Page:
- Fear has progressed to anger as the pandemic continues to create instability in the world.
- Local expert Karen van Zyl says anger is natural – it's how we deal with it that's crucial.
- The worst thing you can do is to bottle up your anger.
We've all been going through a whirlwind of emotions like anxiety, depression and grief during the Covid-19 pandemic – but many of us are now seeing the frustration caused by the situation boiling over into anger.
One global study analysed more than 20 million English tweets and found that the fear at the start of the pandemic eventually gave way to anger – a common emotion when suffering from loss. And as a result of the pandemic, people have lost job security, stability, health, social interactions and even loved ones.
If you're feeling a little angrier than usual, don't worry, it's a perfectly natural emotion, according to anger management specialist Karen van Zyl from Pretoria.
"It is a secondary emotion triggered to provide a defence against a situation the person doesn't like," says Van Zyl.
This can be triggered especially by changes in our lives and when times are uncertain – and 2020 has doled out enough uncertainty to make our heads spin for a long time.
Other common triggers include tiredness, stress and hunger, but it's important to investigate what other feelings are featuring alongside anger.
"One can only deal with it effectively once you know what you are feeling and why it has been triggered," explains Van Zyl, adding that the worst thing you can do is bottle up those emotions.
Anger can actually be helpful in pushing you to make positive changes in your life. It can be an energising emotion that can fuel you to overcome major challenges.
The bad side of anger
But there are also times when anger can be dangerous. Just looking at South Africa's rates of gender-based violence, road rage statistics and conflicts that end up in death, it's clear we are one very angry nation.
According to the South African Depression and Anxiety Group (Sadag), high levels of unemployment and economic uncertainty fuel this national anger, especially when communities' expectations of the government are not met.
Society teaches us to keep our emotions in check, especially when at work, which can lead to emotional outbursts and redirecting anger in "safer" environments like the home.
Throw a pandemic into the mix, and the sheer volume of anger and frustration can push many South Africans over an already crumbling edge.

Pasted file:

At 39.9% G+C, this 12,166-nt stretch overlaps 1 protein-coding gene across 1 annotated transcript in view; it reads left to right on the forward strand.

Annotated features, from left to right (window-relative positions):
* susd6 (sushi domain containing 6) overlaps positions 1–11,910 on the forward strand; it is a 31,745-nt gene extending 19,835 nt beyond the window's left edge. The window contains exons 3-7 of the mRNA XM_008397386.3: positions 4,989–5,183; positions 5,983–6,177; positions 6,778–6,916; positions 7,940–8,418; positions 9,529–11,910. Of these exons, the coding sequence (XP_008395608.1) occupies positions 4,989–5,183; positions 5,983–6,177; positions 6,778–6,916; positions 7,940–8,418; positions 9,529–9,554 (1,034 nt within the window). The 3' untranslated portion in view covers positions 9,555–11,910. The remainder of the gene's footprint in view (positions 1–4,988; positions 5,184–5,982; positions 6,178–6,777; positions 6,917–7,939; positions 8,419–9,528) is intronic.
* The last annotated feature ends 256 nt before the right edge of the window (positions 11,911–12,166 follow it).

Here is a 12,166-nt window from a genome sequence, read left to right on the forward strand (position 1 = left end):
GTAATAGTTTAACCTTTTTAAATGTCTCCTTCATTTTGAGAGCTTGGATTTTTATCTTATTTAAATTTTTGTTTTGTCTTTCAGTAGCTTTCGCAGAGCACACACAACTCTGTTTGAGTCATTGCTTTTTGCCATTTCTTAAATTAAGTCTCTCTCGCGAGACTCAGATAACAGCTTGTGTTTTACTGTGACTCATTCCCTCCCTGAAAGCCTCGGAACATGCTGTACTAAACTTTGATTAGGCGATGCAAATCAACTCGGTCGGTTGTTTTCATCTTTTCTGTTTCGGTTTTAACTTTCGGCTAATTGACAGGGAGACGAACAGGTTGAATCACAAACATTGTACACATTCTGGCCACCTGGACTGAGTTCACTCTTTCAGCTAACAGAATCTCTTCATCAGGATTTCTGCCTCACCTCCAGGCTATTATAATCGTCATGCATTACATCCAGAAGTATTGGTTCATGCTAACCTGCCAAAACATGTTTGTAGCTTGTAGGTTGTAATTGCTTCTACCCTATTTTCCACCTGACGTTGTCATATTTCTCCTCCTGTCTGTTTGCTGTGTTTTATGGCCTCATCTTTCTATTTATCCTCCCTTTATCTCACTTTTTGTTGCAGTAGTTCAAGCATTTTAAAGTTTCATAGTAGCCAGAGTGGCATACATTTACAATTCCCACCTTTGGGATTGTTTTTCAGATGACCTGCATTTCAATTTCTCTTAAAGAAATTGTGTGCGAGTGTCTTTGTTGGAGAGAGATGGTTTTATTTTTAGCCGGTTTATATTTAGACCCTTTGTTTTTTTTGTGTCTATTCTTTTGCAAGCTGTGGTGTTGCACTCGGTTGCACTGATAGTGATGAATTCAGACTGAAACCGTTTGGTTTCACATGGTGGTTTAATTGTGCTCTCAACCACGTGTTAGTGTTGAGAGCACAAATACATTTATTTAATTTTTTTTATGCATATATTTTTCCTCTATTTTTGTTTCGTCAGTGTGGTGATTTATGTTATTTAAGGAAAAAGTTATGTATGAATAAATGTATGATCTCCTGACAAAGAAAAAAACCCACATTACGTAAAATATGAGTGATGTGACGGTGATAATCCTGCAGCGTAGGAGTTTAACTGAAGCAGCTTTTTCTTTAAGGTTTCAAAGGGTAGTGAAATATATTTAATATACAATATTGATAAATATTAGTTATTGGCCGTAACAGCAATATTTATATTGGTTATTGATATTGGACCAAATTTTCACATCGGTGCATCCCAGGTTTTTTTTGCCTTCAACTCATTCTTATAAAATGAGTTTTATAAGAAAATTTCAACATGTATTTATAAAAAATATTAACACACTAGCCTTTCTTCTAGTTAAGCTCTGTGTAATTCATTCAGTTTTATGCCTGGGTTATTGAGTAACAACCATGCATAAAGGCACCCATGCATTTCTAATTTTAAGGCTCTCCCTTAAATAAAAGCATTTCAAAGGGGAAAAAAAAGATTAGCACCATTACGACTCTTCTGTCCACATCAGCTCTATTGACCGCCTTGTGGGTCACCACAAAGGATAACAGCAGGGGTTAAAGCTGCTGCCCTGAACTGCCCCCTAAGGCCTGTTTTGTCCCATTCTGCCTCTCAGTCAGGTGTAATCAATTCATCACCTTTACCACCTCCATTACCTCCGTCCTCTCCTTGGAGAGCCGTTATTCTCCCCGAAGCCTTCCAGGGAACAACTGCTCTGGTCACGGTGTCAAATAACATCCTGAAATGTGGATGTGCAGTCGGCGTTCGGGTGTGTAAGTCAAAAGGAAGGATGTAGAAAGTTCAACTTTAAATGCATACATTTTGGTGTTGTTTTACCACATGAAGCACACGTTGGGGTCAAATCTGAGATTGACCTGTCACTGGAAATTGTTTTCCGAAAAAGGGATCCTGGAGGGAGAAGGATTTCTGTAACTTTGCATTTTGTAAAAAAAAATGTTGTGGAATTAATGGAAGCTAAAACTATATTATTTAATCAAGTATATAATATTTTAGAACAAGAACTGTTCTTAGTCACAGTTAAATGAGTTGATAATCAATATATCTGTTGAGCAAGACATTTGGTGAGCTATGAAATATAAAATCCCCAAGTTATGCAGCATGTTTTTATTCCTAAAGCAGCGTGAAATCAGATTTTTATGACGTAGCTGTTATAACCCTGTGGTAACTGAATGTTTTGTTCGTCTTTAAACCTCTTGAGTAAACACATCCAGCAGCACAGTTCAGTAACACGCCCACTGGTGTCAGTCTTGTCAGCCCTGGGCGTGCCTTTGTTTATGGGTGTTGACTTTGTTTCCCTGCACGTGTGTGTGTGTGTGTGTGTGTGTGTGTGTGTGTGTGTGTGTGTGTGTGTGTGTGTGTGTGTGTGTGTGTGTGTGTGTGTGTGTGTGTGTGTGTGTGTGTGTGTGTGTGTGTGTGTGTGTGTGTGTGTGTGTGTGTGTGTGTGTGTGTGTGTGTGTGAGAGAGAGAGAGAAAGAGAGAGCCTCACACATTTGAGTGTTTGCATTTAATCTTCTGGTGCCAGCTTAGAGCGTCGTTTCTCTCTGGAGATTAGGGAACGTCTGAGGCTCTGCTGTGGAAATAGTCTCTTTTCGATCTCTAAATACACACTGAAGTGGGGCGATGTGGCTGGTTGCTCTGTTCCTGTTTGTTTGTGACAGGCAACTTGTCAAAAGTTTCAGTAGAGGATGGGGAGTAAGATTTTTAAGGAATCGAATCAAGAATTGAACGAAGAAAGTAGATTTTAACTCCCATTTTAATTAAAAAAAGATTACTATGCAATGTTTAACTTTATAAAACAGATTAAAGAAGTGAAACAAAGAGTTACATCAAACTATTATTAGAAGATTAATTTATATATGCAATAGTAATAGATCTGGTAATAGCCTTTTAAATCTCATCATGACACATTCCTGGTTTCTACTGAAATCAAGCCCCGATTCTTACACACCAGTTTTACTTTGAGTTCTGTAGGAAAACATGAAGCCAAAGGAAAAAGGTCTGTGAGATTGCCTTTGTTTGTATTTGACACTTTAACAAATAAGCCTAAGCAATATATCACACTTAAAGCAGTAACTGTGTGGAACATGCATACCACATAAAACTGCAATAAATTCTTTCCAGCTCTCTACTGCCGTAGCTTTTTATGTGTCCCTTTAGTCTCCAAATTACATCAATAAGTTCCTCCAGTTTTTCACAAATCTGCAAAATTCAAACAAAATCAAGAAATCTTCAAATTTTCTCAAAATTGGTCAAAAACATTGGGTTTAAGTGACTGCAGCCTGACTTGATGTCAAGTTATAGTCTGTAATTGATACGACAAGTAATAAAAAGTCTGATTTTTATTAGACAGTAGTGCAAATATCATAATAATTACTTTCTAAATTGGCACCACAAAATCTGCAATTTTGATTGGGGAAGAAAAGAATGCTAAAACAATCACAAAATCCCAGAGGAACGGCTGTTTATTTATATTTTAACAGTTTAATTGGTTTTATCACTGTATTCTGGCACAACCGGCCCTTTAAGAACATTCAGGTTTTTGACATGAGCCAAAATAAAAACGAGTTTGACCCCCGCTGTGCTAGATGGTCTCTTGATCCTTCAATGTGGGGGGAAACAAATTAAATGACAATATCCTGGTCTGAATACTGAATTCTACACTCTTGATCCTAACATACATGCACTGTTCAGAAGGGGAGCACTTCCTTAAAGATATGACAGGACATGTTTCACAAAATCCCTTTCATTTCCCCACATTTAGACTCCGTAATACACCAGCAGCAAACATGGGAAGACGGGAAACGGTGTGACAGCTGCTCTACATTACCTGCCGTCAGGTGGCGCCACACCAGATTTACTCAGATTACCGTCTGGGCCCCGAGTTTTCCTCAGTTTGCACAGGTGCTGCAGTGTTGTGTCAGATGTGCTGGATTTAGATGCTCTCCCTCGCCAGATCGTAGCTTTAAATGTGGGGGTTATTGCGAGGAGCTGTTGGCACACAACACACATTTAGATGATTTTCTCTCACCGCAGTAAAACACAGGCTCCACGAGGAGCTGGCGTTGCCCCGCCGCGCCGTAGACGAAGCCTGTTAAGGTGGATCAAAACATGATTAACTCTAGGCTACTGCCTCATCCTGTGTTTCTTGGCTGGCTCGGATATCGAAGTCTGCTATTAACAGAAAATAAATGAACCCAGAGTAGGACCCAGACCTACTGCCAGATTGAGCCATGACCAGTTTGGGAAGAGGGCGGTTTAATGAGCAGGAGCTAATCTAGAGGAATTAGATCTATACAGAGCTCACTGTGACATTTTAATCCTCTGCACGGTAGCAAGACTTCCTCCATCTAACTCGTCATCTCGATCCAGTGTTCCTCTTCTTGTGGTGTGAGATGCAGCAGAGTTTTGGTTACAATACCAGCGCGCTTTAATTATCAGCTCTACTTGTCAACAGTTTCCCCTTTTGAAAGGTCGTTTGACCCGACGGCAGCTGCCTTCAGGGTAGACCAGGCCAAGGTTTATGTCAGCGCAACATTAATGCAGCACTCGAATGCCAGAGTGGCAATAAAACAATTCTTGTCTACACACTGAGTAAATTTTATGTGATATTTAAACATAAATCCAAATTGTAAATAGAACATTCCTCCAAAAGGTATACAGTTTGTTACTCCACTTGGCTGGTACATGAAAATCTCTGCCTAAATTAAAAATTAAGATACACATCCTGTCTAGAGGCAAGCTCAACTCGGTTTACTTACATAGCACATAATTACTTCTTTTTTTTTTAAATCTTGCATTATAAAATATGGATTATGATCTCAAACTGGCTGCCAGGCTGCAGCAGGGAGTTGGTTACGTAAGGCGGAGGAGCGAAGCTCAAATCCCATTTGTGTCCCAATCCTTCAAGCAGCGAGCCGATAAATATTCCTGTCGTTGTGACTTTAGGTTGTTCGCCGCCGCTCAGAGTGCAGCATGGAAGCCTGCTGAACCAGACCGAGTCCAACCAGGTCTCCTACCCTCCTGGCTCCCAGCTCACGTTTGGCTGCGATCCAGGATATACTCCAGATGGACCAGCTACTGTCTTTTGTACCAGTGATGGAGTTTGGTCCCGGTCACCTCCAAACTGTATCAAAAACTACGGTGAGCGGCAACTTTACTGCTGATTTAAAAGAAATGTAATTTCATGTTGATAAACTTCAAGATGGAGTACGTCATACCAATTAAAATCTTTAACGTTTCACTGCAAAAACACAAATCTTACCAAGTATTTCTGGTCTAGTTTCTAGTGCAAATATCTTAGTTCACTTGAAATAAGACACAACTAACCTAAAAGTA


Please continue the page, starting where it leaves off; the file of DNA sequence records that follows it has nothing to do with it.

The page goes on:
Unresolved anger is not good for your health, and experiencing it on a daily basis can have an adverse impact on heart disease, cancer and arthritis, especially in the elderly.
"I would say that when your behaviour becomes destructive and is causing harm to you or those around you, it may be a good idea to get some help," advises Van Zyl.
"It is not the anger that is the problem, but the way that we choose to deal with it and behave when we are triggered by it."
Professional help can include seeing a therapist or going for anger management classes to learn better techniques for channelling that anger and treating the real underlying cause.
Tips for dealing with normal anger
However, if you've been feeling a little overwhelmed by your emotions lately, don't ignore it, says Van Zyl, rather embrace them.
"My advice would be to practice some kindness towards yourself. It is fine to feel overwhelmed and anxious and not to have the answers. Leaning into this discomfort will help you to find a way through it. Reach out for support and ask for help if you are battling to get things into perspective."
You can also get a better handle on your emotions by incorporating healthier habits into your lifestyle, like sleeping better, eating healthier, exercising and taking time to unwind.
Being more assertive in frustrating situations can also help lessen pent-up anger. You can do that by expressing your needs calmly while respecting the other party, instead of letting your emotions fester unexpressed in the depths of your psyche, ready to erupt at the most inopportune moment.
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